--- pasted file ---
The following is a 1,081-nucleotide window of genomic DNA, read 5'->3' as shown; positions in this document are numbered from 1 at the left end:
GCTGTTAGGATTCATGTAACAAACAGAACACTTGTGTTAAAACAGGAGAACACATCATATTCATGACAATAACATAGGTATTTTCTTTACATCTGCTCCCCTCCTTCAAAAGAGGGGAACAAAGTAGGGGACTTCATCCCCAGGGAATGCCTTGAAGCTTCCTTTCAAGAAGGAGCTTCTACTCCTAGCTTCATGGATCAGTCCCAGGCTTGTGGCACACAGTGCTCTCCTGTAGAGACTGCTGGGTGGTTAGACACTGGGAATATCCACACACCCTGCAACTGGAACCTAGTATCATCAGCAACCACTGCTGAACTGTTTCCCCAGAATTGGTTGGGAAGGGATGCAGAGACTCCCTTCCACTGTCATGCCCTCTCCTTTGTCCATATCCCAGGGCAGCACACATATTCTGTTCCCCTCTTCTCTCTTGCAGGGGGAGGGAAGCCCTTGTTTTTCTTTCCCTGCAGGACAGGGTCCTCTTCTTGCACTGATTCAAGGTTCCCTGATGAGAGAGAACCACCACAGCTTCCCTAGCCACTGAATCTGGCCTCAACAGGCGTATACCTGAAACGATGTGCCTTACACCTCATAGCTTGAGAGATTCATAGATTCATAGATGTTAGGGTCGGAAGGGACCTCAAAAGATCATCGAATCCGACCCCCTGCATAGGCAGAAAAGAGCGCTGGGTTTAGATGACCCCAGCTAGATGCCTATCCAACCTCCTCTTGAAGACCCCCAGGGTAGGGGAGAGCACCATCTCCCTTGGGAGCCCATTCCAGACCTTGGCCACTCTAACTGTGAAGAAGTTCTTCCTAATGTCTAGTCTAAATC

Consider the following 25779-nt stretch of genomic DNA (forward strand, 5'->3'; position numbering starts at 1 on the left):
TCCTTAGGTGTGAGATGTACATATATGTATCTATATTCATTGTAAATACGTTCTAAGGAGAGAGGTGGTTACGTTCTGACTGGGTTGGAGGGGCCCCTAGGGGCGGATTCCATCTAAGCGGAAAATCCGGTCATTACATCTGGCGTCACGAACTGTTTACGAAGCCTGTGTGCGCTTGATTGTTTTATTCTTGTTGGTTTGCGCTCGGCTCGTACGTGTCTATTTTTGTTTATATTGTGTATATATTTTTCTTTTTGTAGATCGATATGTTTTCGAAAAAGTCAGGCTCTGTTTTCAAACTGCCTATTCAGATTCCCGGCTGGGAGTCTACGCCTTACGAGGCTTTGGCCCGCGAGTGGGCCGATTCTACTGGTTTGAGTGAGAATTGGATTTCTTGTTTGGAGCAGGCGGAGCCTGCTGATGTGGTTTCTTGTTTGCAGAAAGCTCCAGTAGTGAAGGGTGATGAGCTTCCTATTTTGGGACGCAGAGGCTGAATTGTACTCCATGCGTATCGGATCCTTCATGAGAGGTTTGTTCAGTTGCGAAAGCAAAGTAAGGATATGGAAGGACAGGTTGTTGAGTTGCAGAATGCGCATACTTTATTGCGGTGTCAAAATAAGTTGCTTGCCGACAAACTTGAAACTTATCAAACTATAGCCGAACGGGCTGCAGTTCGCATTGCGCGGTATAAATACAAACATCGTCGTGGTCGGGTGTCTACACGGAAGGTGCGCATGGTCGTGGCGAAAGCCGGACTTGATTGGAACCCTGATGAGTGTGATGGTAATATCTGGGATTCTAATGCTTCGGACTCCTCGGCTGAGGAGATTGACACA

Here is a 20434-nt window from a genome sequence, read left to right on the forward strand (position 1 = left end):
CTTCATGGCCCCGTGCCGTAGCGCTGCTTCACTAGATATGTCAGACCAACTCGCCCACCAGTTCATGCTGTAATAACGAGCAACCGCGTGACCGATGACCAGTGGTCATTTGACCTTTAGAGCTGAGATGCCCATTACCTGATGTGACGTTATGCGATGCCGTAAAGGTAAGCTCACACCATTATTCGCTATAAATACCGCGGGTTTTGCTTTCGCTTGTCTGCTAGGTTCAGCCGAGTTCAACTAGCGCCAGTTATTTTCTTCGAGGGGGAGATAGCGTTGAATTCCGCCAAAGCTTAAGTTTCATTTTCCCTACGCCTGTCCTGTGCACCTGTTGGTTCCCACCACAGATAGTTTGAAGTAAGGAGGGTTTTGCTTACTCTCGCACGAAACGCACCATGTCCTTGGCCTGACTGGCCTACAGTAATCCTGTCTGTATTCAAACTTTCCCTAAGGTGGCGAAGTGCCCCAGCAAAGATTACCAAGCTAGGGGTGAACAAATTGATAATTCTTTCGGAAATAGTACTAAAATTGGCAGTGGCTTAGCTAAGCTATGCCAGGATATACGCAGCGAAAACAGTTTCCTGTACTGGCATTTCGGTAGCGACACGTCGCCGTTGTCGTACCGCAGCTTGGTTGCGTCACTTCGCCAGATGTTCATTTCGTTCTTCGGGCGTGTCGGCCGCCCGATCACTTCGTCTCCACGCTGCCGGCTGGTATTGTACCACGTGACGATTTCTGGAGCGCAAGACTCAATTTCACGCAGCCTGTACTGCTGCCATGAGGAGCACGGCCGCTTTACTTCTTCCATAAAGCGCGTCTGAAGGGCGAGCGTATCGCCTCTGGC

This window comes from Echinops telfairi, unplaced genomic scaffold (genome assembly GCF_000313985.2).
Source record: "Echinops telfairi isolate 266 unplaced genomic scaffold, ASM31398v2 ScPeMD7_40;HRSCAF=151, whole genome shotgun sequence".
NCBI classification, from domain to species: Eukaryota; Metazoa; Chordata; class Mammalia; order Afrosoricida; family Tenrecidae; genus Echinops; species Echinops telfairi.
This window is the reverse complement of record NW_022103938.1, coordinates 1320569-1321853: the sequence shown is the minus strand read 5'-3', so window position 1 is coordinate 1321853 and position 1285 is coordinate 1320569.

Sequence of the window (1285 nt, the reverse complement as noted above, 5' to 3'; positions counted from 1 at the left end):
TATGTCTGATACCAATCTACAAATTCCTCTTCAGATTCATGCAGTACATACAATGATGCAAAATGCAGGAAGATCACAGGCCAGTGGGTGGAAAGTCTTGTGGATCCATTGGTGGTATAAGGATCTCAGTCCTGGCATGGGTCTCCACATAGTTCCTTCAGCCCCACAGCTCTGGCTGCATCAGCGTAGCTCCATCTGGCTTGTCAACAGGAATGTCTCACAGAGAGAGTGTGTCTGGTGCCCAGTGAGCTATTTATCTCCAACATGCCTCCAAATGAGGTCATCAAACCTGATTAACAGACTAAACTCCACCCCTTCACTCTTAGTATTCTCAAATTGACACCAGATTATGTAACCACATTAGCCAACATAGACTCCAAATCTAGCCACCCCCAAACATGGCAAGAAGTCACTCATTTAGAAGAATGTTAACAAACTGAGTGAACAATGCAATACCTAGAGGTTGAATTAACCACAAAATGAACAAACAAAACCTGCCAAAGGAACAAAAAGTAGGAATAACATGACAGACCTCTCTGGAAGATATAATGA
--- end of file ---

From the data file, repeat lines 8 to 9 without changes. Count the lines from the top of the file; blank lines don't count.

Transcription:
Source record: "Echinops telfairi isolate 266 unplaced genomic scaffold, ASM31398v2 ScPeMD7_40;HRSCAF=151, whole genome shotgun sequence".
NCBI classification, from domain to species: Eukaryota; Metazoa; Chordata; class Mammalia; order Afrosoricida; family Tenrecidae; genus Echinops; species Echinops telfairi.